Report 7/20/16

Posted by & filed under FISHING REPORTS.

Challenge is a constant in fly fishing and it's been a challenging year here on the old Henry's Fork, particularly on the upper reaches. Strong concern for the rivers health has been unyielding. The old guard, and new alike have begun putting the mighty river under the microscope, once again, to isolate problems and begin to formulate comprehensive solutions to ensure the greatest trout water on planet earth continues to reinforce its legendary reputation. Early July had its challenges for sure, but the water is beginning to drop, the clarity is improving by the day and the trout have began to behave in a more typical fashion. Fortunately for us, the general area offers a passel of solid trout fishing options in every direction. If the ranch water plays fickle, stop by the shop and let the team point toward some new water and fresh fish. You may be pleasantly surprised in what you'll find just a short drive from the Island Park area. Here's what's happening in and around trout town USA.

BOX CANYON: 1450cfs +/-. The flow here is still not ideal, but the fishing has picked up considerably. Plus, at these water levels, the hard boats take much less of a beating. Nymphing will provide the best fishing with small bead heads in the #16-#20 size range representing caddis, mayfly and midge lifecycle stages playing key. There are still plenty of golden stoneflies out and about, and on the right afternoon, the dry fly fishing can be outstanding. Throw big high-floating patterns around those middle river boulders to entice smashing strikes. Streamers are never a bad idea in the Box and offer a chance at a true brut.

RAILROAD RANCH WATER: It's getting better by the day folks. Have spinner patterns in olive, rusty and yellow dress, sizes #14-#20. Trico madness has begun, but the fish haven't quite taken notice. The honey ants are out and will most likely prove to provide some of the greatest fishing of the season should you find yourself centered in a drop. Round out the arsenal with hoppers, ants, beetles, callibaetis and a selection of caddis. Keep your gaze wide to locate sneaky feeders locked in mid-river lies. Play your trout fast, keep 'em wet and release with care.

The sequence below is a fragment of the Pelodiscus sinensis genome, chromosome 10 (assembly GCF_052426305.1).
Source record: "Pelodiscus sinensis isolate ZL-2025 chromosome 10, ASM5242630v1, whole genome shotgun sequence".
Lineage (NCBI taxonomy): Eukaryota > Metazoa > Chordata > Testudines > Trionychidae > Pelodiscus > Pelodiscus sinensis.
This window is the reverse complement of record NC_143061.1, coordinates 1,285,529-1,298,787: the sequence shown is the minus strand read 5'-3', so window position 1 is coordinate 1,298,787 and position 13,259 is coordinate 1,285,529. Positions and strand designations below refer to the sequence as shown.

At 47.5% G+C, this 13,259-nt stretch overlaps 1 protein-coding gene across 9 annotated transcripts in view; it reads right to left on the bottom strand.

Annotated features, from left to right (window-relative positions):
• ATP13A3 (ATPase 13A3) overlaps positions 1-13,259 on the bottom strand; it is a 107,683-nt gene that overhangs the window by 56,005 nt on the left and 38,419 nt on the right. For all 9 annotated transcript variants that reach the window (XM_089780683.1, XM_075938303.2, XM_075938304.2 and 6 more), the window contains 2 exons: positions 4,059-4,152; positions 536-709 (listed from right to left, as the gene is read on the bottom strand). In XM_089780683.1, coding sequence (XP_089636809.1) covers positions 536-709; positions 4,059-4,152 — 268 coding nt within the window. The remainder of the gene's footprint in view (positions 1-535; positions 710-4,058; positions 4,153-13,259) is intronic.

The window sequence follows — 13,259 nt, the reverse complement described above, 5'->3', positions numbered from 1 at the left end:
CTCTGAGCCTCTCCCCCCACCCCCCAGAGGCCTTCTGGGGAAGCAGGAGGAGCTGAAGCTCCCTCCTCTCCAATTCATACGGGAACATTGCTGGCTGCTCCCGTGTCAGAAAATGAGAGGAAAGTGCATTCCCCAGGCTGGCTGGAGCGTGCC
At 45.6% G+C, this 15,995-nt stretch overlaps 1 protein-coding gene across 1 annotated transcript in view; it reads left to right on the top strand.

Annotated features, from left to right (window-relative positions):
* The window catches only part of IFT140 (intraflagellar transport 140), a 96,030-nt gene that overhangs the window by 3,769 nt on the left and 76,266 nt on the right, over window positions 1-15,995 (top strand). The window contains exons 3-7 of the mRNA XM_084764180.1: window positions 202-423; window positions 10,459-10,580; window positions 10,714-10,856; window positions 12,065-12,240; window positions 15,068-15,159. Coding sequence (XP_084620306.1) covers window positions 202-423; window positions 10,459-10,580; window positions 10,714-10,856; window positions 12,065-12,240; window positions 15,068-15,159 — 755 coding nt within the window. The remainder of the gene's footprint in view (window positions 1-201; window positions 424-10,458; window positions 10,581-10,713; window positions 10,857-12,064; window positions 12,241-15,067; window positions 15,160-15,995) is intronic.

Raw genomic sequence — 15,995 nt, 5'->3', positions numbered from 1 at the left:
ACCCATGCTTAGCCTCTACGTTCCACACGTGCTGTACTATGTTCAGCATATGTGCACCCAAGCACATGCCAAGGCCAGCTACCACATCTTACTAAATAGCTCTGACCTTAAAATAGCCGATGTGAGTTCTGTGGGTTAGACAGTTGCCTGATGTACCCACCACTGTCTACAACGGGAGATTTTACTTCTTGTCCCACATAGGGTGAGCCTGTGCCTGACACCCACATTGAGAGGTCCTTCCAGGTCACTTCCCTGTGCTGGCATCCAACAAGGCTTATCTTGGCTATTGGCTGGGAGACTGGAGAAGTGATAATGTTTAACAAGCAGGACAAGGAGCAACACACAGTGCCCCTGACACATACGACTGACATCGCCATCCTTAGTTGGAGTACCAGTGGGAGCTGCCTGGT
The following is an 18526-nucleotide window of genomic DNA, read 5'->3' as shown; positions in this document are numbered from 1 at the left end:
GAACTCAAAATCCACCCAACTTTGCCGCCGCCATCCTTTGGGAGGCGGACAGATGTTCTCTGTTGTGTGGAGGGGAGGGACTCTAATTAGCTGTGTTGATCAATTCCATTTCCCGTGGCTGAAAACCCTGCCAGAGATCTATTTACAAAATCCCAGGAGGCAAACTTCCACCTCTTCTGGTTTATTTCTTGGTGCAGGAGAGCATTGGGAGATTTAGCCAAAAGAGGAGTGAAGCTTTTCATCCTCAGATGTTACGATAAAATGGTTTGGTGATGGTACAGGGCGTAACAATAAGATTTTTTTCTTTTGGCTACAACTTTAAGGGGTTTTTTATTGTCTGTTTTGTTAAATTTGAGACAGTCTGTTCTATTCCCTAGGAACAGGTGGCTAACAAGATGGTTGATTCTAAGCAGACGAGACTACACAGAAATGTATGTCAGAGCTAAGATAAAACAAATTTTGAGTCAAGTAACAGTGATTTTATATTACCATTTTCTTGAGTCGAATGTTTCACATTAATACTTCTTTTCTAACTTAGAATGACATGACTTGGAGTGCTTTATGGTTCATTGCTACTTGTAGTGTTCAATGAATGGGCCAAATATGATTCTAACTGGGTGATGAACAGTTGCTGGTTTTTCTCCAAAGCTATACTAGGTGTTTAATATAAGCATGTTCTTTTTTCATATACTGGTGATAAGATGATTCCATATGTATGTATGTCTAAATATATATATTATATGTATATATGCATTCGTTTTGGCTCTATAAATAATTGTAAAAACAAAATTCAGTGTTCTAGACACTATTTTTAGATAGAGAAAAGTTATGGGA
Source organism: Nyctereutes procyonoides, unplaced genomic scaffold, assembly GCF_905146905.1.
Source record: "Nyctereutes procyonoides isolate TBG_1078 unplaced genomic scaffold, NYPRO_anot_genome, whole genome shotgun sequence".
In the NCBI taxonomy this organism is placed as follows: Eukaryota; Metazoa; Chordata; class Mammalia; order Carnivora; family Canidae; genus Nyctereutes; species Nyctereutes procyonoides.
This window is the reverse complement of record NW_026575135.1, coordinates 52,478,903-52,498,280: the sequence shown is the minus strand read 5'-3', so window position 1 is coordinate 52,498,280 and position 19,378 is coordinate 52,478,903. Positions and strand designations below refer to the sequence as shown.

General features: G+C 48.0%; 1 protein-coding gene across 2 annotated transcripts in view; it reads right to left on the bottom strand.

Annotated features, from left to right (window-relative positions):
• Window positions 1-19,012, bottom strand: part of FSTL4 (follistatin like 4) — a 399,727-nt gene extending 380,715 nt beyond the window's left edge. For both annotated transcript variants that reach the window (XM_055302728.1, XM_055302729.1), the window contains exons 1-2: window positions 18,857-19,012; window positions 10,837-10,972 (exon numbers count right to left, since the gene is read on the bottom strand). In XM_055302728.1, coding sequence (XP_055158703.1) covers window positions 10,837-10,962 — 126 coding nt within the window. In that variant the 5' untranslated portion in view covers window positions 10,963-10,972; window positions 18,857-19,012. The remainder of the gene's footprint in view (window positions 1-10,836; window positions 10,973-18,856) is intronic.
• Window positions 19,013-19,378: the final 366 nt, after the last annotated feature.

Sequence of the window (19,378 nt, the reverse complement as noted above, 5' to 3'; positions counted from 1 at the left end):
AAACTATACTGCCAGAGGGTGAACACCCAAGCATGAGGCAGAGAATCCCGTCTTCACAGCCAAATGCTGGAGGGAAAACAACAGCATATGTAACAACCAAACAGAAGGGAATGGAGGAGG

CANYON SECTIONS DOWN TO ASHTON: These fast and fun float sections always provide fantastic fishing in the sportiest venues on the river. Hopper dropper rigs are always productive and a heavy streamer pulled around structure will always draw out a big boy. Or, fish a single dry tight to bank side rocks and logs to entice exciting visual eats. Deep double nymph rigs never disappoint.

LOWER RIVER: Water temps on the lower sections have slowed the fishing considerably. Best to seek out other venues with cooler water. This solid reach of water will ignite come autumn. Stay tuned for any changes happening down here.

HENRY'S LAKE: The lake is still fishing a little tough. If you do go, present leeches, buggers, scuds and a selection of still water nymphs for a shot at these over fed cutts, hybrids and brookies.

THE MADISON: The river over the great divide continues to provide good fishing day in and day out. Goldens, pmd's, caddis, epeourous and a variety of terrestrial patterns will take fish on the surface. Add a small bead head dropper to really clean house, or rip a streamer around to bring charging attacks from trophy caliber trout. Watch for the land dwelling insects to start playing the most important rolls here.

HEBGEN and QUAKE: Good fishing will be found on both of these fertile lakes. Callibaetis is the top performer, but caddis, tricos and a wide array of terrestrial offerings will bring fish up for a look. It’s a fun game chasing a tracking fish around trying to get your fly up front and the rewards are often large. The afternoon damsel fly fishing can be down right silly as well. Drop a bead during non hatch hours or when the fishing turns a little funky. Strip a leech.

YNP: Walk the Yellowstone with stoneflies, callibaetis, caddis and terrestrials or head over to the NE corner with a box full of hoppers, ants and beetles to pretty much have your way with big cutthroats who prefer to eat their meals from the surface. Depart early to avoid buffalo and idiot jams. Carry bear spray.

Stop by the TroutHunter before and after your fishing for a great meal a cold drink and good company. Or, to browse the fly shop for the best flies, finest outerwear and largest selection of tactical tackle.

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